Tougher action needed against tobacco

Anti-tobacco activists are feeling hard done by and understandably so.

They increasingly feel isolated and unsupported in a fight against a pervasive, addictive and sinister substance that policymakers appear untroubled by.

Tobacco usage in Botswana is on the rise, with both legal and illicit cigarettes freely and cheaply available to minors. Adult smokers enjoy unfettered liberty to puff away in shopping malls, bus and taxi ranks and other public places, exposing fellow citizens to secondary smoke.

In homes and vehicles across the country, ignorant or reckless adults light up in the presence of minors and toddlers, exposing them to the evils of tobacco, while also setting the wrong example to malleable minds.


Botswana does indeed have legislation and policies designed to control or reduce tobacco usage, having identified the product as a key public health risk in the order of alcohol abuse.

Botswana is a party to the WHO Framework Convention on Tobacco Control, under which countries are committed to price and tax measures, stiffer regulation of advertising, packaging, contents and the introduction of reduction measures to ease dependence.

Botswana also has several of its own laws specifically aimed at reducing tobacco usage and minimising its impact on public health. These include the Control of Smoking Act, Trade Act, Penal Code and Customs and Excise Act.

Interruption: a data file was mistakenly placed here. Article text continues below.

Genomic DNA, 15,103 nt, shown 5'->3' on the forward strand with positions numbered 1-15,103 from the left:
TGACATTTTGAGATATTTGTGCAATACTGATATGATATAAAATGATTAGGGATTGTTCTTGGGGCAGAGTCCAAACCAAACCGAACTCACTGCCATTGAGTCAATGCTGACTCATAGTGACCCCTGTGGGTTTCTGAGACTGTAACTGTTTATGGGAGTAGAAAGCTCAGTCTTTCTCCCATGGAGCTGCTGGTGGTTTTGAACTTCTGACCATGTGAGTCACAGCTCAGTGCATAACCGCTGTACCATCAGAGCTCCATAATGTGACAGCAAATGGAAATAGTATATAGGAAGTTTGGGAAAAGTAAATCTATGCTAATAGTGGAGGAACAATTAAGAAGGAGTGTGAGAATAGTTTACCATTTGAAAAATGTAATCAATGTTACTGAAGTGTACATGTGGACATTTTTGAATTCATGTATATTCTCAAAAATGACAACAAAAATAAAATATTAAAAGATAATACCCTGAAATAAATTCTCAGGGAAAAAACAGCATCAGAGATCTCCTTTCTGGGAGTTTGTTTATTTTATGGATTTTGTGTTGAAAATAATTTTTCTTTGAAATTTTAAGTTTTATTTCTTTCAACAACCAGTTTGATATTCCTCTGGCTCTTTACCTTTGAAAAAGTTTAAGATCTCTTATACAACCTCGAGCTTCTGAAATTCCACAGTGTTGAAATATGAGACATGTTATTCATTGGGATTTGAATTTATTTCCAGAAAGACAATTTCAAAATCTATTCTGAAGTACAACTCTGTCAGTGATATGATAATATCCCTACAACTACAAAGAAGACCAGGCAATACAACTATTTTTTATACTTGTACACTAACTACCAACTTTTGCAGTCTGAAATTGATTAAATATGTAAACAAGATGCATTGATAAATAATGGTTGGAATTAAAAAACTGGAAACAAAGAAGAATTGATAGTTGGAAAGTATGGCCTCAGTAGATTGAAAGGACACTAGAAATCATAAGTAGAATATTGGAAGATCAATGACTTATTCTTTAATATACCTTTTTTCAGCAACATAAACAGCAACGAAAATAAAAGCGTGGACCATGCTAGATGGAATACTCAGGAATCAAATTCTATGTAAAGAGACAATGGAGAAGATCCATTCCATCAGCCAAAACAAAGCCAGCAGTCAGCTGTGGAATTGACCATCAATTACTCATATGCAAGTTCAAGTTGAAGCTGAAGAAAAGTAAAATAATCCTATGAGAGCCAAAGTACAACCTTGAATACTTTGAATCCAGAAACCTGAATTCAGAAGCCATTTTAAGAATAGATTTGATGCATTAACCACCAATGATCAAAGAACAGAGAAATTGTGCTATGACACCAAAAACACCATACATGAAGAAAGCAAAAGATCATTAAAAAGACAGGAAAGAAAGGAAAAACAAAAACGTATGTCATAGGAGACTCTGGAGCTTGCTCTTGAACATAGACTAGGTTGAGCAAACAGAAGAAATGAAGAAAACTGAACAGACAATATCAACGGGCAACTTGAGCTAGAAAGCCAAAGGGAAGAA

These pieces of legislation bar reckless smoking, endangerment of others, sale to minors and other reprehensible behaviour, while stiffening penalties and tightening entry of both legal and illegal tobacco products.

The trouble, however, is enforcement. Irresponsible smokers are not being snatched out of the Main Mall while blowing smoke in pregnant women’s faces!

Authorities say enforcement of the law is difficult due to manpower and the danger of encumbering the legal system with thousands of ‘trivial’ cases, especially where the punishment is known not to deter even the most casual of smokers.

However, as lobbyists have noted, the same challenges have not deterred government in its steeled efforts against alcohol abuse. Police raids have been ramped up, shebeens have been closed, penalties have been raised and the price of alcohol is presently 55 percent above its actual level due to the alcohol levy.

While the alcohol industry represents a considerable manufacturing presence in Botswana, with jobs, contribution to GDP and even export revenue, the cigarette industry here only benefits international producers and local mass retailers.

Why should our public health be compromised for a product that is of little economic benefit to Batswana? The Minister of Health needs to lead the redoubling of efforts towards tobacco control, through enforcement of the law and adherence to internationally agreed upon covenants.

Today’s thought

“Tobacco issues although complicated, are very old and should have long been dealt with.”

 

 - Bontle Mbongwe

Anti-Tobacco Network executive director

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